During the Soviet era, the KGB was notorious for assassinating its adversaries and political dissidents, home and abroad. So, it's not surprising to find that under the leadership of Putin, a former KGB agent, last month Zelimkhan Yandarbiyev, the exiled ex-President of Chechnya, died in a car blast in Qatar. Russia's intelligence services are suspected for the assassination. Local media in Doha reported that Yandarbiyev's jeep had been booby-trapped before it drove him, his two bodyguards and 13-year-old son, Daud, home after Friday prayers. The bomb was detonated 300 meters away from the mosque. Yandarbiyev died from his wounds in hospital on Friday, Feb. 13, '04.
Ethnic violence has been on the rise across the Russian Federation, in part because extremist groups were emboldened by surprising gains made by nationalist parties during parliamentary elections, and also by Putin's tough talks against the Chechens. Many Russian police investigators downplay the problem, treating acts of violence by extremist youths on immigrant victims and migrant workers as routine street-fights or hooliganism so their jurisdictions aren't seen as hotbeds of ethnic violence. The Amnesty International, Human Rights Watch and other human rights organizations have reported and pleaded with the Russian authorities to stop such abuses, however to no avail.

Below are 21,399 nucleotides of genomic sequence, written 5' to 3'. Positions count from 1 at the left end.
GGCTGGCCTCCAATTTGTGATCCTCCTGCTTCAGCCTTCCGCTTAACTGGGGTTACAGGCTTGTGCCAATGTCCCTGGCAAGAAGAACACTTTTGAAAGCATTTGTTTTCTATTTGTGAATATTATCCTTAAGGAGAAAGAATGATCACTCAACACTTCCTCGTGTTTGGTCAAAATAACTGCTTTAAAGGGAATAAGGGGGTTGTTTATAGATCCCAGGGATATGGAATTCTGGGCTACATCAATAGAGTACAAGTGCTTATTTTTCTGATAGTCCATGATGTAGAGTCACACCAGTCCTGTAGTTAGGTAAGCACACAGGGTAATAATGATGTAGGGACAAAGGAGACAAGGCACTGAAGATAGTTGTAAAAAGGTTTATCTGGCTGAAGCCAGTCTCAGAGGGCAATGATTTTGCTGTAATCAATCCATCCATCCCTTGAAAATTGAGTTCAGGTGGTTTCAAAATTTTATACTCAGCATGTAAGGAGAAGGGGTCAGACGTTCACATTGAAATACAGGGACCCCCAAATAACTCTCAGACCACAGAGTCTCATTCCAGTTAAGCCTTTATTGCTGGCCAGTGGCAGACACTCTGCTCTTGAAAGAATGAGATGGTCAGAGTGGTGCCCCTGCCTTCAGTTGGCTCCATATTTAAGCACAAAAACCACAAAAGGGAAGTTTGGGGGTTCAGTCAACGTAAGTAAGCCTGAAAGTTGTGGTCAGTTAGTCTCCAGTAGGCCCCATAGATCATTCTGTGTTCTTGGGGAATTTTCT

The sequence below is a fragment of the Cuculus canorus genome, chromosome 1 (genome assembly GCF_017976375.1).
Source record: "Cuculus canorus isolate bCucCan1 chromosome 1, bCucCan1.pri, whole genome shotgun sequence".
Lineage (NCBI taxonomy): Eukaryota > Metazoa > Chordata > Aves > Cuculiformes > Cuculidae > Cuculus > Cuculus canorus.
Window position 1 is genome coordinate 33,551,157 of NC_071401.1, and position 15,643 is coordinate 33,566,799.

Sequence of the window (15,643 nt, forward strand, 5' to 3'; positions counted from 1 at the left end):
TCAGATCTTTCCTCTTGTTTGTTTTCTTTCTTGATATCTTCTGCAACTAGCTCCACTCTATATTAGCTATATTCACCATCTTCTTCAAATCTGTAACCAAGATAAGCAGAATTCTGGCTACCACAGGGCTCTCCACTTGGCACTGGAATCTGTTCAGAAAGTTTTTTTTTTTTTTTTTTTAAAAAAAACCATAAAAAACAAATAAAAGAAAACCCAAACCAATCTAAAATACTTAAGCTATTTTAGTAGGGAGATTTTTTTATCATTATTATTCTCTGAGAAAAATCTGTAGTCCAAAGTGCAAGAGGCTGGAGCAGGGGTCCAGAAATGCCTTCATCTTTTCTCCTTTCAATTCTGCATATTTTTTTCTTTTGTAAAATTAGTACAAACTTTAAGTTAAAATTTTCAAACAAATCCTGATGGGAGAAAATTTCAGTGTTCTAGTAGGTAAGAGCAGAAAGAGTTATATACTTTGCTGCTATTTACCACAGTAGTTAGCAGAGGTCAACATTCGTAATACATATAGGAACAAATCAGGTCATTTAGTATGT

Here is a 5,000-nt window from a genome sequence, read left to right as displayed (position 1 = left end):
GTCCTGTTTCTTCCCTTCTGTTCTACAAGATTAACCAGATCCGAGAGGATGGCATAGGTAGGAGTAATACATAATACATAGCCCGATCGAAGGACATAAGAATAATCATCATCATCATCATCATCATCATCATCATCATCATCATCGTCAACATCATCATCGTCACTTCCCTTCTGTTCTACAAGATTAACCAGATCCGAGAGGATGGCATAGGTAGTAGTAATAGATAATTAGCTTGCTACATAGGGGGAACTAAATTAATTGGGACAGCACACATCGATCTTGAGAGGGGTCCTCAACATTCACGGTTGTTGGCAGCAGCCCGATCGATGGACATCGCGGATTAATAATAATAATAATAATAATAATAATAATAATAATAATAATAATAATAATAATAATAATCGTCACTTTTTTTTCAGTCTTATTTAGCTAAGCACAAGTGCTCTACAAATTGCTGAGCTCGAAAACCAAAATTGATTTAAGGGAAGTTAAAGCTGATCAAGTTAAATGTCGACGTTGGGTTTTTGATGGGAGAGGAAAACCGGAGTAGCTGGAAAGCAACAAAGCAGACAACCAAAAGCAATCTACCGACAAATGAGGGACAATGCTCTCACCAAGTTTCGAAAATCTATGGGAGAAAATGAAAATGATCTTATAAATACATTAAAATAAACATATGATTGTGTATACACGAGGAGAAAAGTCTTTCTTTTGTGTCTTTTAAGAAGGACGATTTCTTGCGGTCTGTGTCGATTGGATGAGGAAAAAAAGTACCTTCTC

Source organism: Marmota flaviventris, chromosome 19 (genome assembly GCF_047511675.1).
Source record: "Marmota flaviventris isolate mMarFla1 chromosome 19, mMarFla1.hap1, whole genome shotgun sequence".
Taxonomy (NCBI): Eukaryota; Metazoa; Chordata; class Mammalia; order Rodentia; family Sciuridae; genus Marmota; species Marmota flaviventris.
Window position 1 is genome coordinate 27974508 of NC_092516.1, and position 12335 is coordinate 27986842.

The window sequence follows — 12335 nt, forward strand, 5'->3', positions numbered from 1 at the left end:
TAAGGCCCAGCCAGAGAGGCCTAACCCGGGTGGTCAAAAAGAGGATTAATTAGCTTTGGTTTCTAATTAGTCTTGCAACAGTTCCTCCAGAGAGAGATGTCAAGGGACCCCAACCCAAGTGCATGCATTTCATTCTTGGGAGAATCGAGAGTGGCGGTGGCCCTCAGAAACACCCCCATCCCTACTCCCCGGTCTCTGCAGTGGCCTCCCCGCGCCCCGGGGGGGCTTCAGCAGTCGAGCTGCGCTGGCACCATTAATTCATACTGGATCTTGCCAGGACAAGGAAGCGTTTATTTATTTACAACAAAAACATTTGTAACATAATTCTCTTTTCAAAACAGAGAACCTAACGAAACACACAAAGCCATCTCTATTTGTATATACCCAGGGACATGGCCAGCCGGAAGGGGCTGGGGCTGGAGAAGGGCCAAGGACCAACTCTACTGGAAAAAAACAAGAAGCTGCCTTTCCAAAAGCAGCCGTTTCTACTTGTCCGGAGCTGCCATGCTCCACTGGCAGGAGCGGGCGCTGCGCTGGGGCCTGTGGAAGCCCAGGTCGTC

|O thou whose interior is denuded of piety
But wearest outwardly the garb of hypocrisy
Do not display a curtain of seven colors.
Thou hast reed mats inside thy house.
- Shaykh Sa'di (R) [Gulistan]
What has been presented above is by no means an all-inclusive report on abuses of human rights in Putin's Russia. The situation inside Chechnya is much worse. Chechnya has been razed to the ground, surrendered to a massacring Russian army whose abuse of human rights would have raised the eyebrows of Pharaoh and Hulagu Khan. And no one -- not the United Nations, not the European Union, not world public opinion, not any one of the democracies of the 'civilized west' that are so proud of their principles - cries 'bloody murder.' And worse still, President Bush, the leader of the 'free world,' strengthens the knot of friendship with the Butcher of Chechnya - Putin - and blames the Chechens for "spreading all the chaos and destruction, not Russian carpet-bombing." Thirsty for Russian oil and natural gas, the European Union gulps its principles and rolls over like a jolly dog. What a monumental hypocrisy!